The Global VSAT Forum is playing a vital role in promoting satellite’s arguments in the C-band debate. The association of key companies involved in elivering digital fixed satellite systems and services to consumers, commercial and government enterprises, has stepped up in terms of C-band and continues to be a strong presence promoting satellite interests here. David Hartshorn, secretary general, Global VSAT Forum, tells Via Satellite why the potential loss of spectrum could be a matter “of life and death" for the satellite industry.
Via Satellite: What is your take on the demands for C-band spectrum resources and the competing arguments of telecoms and satellite players? Can the two sides reach a compromise?Hartshorn
: There are two critical issues in play right now: Communications companies and governments throughout the world have been reporting numerous incidents where satellite telecom and broadcasting services are being severely disrupted by interference from terrestrial wireless services in the “extended” and standard C-band frequencies – 3.4 to 4.2 gigahertz. Meanwhile, major terrestrial-wireless interests are lobbying for C-band spectrum to be reallocated for next-generation broadband wireless access and IMT 2000 services to the exclusion of satellite services. If these efforts are successful, it would represent a loss of billions of dollars per year and a severe blow to the millions of users that have come to depend upon C-band satellite services throughout the world.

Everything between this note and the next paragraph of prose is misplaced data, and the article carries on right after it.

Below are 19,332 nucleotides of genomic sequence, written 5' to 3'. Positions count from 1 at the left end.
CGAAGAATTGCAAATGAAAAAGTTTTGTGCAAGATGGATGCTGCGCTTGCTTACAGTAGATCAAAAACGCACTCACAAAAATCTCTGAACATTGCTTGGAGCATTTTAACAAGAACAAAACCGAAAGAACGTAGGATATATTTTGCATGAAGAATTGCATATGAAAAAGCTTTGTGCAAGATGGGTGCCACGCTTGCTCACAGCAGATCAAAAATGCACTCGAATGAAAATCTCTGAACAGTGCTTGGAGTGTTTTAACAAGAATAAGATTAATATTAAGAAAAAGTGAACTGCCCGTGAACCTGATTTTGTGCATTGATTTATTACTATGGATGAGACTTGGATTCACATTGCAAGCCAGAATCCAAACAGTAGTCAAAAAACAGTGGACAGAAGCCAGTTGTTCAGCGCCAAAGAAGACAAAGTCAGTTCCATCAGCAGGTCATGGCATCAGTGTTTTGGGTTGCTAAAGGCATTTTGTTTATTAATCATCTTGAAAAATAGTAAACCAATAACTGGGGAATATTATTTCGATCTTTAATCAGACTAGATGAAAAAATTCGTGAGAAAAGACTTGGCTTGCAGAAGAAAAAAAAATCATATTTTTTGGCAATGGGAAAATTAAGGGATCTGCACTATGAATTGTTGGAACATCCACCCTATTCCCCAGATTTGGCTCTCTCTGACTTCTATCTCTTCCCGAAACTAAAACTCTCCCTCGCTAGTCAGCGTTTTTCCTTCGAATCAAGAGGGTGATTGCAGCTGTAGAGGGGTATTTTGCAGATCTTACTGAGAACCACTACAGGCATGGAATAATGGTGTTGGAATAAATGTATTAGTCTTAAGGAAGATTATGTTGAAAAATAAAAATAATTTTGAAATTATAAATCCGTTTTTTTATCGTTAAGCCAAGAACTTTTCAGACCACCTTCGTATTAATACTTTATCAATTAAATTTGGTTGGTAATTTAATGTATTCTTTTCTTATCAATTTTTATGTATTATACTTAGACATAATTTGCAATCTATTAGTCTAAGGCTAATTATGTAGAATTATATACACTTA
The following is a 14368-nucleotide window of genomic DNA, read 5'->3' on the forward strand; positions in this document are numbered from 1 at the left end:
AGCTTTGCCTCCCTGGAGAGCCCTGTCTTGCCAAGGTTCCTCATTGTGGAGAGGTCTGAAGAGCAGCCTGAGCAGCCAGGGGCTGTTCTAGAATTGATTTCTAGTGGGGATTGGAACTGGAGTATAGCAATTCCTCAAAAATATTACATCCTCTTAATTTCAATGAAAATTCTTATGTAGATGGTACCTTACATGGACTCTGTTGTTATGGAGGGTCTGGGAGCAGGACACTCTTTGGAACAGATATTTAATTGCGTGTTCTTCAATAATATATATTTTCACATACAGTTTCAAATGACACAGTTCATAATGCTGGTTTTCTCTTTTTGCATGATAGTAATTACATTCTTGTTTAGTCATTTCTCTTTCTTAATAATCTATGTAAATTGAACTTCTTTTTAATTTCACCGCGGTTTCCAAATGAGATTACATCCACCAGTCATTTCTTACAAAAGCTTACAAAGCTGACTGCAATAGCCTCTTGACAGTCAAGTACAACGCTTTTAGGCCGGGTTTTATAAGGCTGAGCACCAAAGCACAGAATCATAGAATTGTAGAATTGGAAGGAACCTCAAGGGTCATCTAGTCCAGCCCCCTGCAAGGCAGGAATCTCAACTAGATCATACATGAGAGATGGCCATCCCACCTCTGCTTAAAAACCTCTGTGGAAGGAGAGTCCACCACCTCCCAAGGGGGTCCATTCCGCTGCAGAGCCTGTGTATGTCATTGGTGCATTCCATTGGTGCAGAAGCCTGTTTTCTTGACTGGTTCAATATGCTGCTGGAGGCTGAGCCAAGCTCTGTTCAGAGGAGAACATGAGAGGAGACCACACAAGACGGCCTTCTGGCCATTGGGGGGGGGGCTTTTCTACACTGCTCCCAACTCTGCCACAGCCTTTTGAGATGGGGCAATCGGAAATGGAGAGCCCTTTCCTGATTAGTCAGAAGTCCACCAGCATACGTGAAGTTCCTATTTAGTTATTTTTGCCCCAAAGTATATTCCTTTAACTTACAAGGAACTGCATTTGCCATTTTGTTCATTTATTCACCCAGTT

Is there a middle ground? Our organization has held extensive discussions with the WiMax Forum in an effort to come to a mutual understanding of this issue and, surprisingly, there is not much disagreement regarding compatibility. Indeed, our organizations agree that adjacent operation of satellite and terrestrial-wireless services in C-band will cause unacceptable levels of interference. Independent tests conducted by various governments have also reached the same conclusion.
Further, there is a growing recognition by national administrations that various techniques proposed to mitigate this interference — shielding, filters, 150-kilometer exclusion zones, and so on — are completely impractical both from a financial and a logistical standpoint. This is largely because there are millions of satellite earth stations operating at C-band throughout the world. The sheer scale and density of these system deployments precludes the application of shielding, filters or exclusion zones. Terrestrial-wireless interests need to pursue spectrum other than C-band.